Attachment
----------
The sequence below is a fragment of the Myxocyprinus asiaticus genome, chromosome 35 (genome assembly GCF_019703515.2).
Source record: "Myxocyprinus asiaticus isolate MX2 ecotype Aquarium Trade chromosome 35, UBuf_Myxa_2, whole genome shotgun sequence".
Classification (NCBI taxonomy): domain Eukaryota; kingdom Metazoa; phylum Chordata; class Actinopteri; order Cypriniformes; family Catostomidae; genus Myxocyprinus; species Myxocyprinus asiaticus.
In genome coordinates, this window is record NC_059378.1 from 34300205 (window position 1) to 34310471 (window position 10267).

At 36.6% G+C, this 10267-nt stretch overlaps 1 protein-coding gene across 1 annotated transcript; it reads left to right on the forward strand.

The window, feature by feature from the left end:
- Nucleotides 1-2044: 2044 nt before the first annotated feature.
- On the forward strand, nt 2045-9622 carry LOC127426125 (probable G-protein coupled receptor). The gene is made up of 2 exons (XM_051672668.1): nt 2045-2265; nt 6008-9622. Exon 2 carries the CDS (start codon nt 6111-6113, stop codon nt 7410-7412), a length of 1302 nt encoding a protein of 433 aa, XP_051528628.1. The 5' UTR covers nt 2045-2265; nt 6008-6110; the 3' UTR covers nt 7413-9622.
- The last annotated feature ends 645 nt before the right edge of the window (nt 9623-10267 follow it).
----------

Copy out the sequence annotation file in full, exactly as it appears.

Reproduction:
The sequence below is a fragment of the Myxocyprinus asiaticus genome, chromosome 35 (genome assembly GCF_019703515.2).
Source record: "Myxocyprinus asiaticus isolate MX2 ecotype Aquarium Trade chromosome 35, UBuf_Myxa_2, whole genome shotgun sequence".
Classification (NCBI taxonomy): domain Eukaryota; kingdom Metazoa; phylum Chordata; class Actinopteri; order Cypriniformes; family Catostomidae; genus Myxocyprinus; species Myxocyprinus asiaticus.
In genome coordinates, this window is record NC_059378.1 from 34300205 (window position 1) to 34310471 (window position 10267).

At 36.6% G+C, this 10267-nt stretch overlaps 1 protein-coding gene across 1 annotated transcript; it reads left to right on the forward strand.

The window, feature by feature from the left end:
- Nucleotides 1-2044: 2044 nt before the first annotated feature.
- On the forward strand, nt 2045-9622 carry LOC127426125 (probable G-protein coupled receptor). The gene is made up of 2 exons (XM_051672668.1): nt 2045-2265; nt 6008-9622. Exon 2 carries the CDS (start codon nt 6111-6113, stop codon nt 7410-7412), a length of 1302 nt encoding a protein of 433 aa, XP_051528628.1. The 5' UTR covers nt 2045-2265; nt 6008-6110; the 3' UTR covers nt 7413-9622.
- The last annotated feature ends 645 nt before the right edge of the window (nt 9623-10267 follow it).